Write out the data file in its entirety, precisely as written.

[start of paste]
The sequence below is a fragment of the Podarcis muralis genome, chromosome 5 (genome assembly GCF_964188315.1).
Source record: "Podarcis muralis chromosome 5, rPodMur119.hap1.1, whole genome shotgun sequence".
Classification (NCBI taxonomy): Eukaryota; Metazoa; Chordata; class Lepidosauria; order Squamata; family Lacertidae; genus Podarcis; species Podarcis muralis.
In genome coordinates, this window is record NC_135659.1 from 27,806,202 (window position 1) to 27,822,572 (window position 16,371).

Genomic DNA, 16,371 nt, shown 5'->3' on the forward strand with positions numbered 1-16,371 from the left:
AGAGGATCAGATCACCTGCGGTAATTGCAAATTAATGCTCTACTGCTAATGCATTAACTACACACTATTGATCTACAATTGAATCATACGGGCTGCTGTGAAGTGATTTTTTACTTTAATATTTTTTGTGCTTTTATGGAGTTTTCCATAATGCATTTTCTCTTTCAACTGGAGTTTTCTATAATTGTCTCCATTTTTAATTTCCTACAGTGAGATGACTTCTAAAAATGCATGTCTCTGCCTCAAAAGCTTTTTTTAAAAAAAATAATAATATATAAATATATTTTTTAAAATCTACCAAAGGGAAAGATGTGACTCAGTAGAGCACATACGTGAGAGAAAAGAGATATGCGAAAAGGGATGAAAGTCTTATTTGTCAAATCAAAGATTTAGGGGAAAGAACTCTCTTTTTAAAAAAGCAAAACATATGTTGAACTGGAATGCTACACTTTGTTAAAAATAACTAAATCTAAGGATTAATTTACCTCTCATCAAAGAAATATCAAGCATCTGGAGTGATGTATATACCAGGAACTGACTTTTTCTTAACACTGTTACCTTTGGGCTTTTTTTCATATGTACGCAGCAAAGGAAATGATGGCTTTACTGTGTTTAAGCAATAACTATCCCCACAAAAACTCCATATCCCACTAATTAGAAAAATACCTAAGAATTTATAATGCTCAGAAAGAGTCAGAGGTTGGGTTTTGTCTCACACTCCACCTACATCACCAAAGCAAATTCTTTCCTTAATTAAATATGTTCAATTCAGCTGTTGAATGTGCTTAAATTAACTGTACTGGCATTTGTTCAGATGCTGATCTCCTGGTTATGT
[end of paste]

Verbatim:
The sequence below is a fragment of the Podarcis muralis genome, chromosome 5 (genome assembly GCF_964188315.1).
Source record: "Podarcis muralis chromosome 5, rPodMur119.hap1.1, whole genome shotgun sequence".
Classification (NCBI taxonomy): Eukaryota; Metazoa; Chordata; class Lepidosauria; order Squamata; family Lacertidae; genus Podarcis; species Podarcis muralis.
In genome coordinates, this window is record NC_135659.1 from 27,806,202 (window position 1) to 27,822,572 (window position 16,371).

Genomic DNA, 16,371 nt, shown 5'->3' on the forward strand with positions numbered 1-16,371 from the left:
AGAGGATCAGATCACCTGCGGTAATTGCAAATTAATGCTCTACTGCTAATGCATTAACTACACACTATTGATCTACAATTGAATCATACGGGCTGCTGTGAAGTGATTTTTTACTTTAATATTTTTTGTGCTTTTATGGAGTTTTCCATAATGCATTTTCTCTTTCAACTGGAGTTTTCTATAATTGTCTCCATTTTTAATTTCCTACAGTGAGATGACTTCTAAAAATGCATGTCTCTGCCTCAAAAGCTTTTTTTAAAAAAAATAATAATATATAAATATATTTTTTAAAATCTACCAAAGGGAAAGATGTGACTCAGTAGAGCACATACGTGAGAGAAAAGAGATATGCGAAAAGGGATGAAAGTCTTATTTGTCAAATCAAAGATTTAGGGGAAAGAACTCTCTTTTTAAAAAAGCAAAACATATGTTGAACTGGAATGCTACACTTTGTTAAAAATAACTAAATCTAAGGATTAATTTACCTCTCATCAAAGAAATATCAAGCATCTGGAGTGATGTATATACCAGGAACTGACTTTTTCTTAACACTGTTACCTTTGGGCTTTTTTTCATATGTACGCAGCAAAGGAAATGATGGCTTTACTGTGTTTAAGCAATAACTATCCCCACAAAAACTCCATATCCCACTAATTAGAAAAATACCTAAGAATTTATAATGCTCAGAAAGAGTCAGAGGTTGGGTTTTGTCTCACACTCCACCTACATCACCAAAGCAAATTCTTTCCTTAATTAAATATGTTCAATTCAGCTGTTGAATGTGCTTAAATTAACTGTACTGGCATTTGTTCAGATGCTGATCTCCTGGTTATGT